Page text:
The article I got data from also gave an instructive example of how things shook out in Stockholm with support growing quickly after implementing actually showed traffic improvements. https://www.cityandstateny.com/policy/2024/05/congestion-pricing-probably-month-away-new-york-city-ready/396787/

Watts
Watts
1 day ago
Reply to  blumdrew

It is unpopular among loud pundits from New Jersey and Long Island. Most New Yorkers support it (from what I’ve seen – especially those in Manhattan, Brooklyn, and the Bronx).

This is not what I’ve read. About 2/3 of New Yorkers are opposed to the plan, and over 70% of those in the suburbs.

Since Hochul appointed a number of congestion pricing supporters to the MTA board, and they’ll make the final decision, it may yet move forward. Also, it is possible that, if the pause is motivated by electoral concerns, it will be back after the election.

I wouldn’t count it out just yet.

https://abc7ny.com/nyc-congestion-pricing-nearly-two-thirds-of-new-yorkers-oppose-plan-siena-college-poll-finds/14721916/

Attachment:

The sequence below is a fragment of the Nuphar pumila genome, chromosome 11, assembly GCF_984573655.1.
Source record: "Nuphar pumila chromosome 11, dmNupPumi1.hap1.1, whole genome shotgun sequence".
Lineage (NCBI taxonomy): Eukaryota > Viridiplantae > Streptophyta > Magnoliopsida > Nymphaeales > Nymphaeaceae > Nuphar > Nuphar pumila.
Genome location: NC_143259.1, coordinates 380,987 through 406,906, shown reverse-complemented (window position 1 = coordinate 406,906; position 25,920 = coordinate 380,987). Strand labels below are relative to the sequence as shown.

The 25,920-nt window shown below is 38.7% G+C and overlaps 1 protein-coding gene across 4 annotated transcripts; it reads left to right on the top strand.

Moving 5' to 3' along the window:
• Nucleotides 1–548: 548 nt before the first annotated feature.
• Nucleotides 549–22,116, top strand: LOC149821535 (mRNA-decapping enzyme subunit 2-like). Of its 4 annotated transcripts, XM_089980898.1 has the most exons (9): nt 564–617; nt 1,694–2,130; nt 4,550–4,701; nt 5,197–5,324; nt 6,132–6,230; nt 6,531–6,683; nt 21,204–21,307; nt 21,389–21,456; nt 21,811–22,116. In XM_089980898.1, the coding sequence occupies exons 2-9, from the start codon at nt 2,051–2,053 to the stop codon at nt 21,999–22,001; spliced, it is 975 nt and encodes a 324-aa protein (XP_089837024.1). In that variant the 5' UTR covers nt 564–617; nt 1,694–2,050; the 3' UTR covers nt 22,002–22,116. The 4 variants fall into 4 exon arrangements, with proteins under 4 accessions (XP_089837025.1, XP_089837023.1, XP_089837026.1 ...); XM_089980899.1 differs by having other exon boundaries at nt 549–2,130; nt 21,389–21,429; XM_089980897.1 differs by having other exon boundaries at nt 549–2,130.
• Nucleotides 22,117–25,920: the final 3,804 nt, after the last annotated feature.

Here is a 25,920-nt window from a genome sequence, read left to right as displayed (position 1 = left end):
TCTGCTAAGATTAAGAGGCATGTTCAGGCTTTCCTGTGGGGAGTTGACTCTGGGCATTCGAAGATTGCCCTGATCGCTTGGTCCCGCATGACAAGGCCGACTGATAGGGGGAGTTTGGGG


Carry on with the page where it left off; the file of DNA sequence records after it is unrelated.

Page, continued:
blumdrew
1 day ago
Reply to  Watts

That’s a statewide poll. Sort of irrelevant in my opinion – like it’s politically relevant because of the governance structure of the MTA but I just don’t care what people in Buffalo, Albany, or Rochester think about this policy.

Congestion pricing is always unpopular before it’s implemented, and tends to be popular after. (https://www.cityandstateny.com/policy/2024/05/congestion-pricing-probably-month-away-new-york-city-ready/396787/)

Watts
Watts
1 day ago
Reply to  blumdrew

“That’s a statewide poll.”

Hochul is a statewide politician, so those are her constituents.

Statewide sentiment is also important if you are considering November election.

So while you may not care but people in other parts of New York think, Hochul clearly does.

Again, I’m not saying she should have canceled it, I am saying that giving her political concerns, it may not have been the blunder it was perported to be.

blumdrew
1 day ago